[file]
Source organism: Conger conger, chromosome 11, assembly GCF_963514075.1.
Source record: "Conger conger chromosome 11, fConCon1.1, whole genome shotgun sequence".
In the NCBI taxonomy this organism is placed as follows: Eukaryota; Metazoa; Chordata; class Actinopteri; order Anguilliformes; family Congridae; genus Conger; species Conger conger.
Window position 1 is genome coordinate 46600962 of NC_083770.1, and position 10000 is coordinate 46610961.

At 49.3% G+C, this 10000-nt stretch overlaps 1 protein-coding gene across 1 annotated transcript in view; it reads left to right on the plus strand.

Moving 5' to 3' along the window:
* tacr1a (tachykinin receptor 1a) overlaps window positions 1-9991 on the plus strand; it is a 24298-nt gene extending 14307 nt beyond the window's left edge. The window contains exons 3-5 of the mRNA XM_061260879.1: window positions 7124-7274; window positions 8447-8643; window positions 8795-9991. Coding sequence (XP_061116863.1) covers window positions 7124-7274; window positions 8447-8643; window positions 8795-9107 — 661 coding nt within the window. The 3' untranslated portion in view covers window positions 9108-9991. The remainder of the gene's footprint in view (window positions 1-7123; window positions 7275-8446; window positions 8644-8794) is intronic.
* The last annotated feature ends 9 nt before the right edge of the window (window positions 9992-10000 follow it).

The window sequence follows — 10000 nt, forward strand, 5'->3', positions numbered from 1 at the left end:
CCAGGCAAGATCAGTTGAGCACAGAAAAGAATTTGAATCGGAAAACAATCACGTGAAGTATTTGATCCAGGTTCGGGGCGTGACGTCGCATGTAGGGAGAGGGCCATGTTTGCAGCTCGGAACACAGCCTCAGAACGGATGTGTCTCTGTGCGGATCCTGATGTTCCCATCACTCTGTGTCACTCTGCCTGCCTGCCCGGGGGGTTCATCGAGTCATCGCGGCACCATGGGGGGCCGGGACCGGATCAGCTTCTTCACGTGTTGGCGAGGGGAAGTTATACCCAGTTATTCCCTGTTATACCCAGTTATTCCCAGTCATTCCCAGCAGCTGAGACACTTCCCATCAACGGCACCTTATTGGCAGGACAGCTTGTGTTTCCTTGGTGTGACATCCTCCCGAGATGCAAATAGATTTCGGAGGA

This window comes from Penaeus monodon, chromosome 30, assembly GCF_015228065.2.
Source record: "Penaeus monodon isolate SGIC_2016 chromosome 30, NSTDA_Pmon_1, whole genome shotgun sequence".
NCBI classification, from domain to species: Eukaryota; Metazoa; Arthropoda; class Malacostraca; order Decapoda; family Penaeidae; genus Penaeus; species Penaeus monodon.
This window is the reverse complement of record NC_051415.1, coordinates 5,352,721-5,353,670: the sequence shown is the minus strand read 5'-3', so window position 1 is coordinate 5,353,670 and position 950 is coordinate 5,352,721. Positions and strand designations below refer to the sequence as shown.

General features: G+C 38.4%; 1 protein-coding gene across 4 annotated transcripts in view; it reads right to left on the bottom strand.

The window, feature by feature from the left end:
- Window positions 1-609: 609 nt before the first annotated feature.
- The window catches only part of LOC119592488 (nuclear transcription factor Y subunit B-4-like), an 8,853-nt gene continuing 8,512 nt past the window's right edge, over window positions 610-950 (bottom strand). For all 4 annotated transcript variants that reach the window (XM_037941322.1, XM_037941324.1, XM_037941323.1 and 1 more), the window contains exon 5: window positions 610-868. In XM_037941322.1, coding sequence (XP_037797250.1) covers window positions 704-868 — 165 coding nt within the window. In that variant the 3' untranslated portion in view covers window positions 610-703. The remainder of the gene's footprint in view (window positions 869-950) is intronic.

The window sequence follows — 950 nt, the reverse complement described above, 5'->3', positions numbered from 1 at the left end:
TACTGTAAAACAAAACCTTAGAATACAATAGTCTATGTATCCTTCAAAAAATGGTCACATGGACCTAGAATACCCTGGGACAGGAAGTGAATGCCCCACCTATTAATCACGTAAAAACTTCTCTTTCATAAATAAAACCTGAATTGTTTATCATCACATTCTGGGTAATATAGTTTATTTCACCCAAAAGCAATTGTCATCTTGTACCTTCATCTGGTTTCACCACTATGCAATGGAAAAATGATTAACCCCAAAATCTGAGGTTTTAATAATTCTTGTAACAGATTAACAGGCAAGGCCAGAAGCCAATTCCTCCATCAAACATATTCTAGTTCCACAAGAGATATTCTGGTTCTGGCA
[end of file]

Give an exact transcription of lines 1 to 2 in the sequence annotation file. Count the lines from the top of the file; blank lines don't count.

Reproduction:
Source organism: Conger conger, chromosome 11, assembly GCF_963514075.1.
Source record: "Conger conger chromosome 11, fConCon1.1, whole genome shotgun sequence".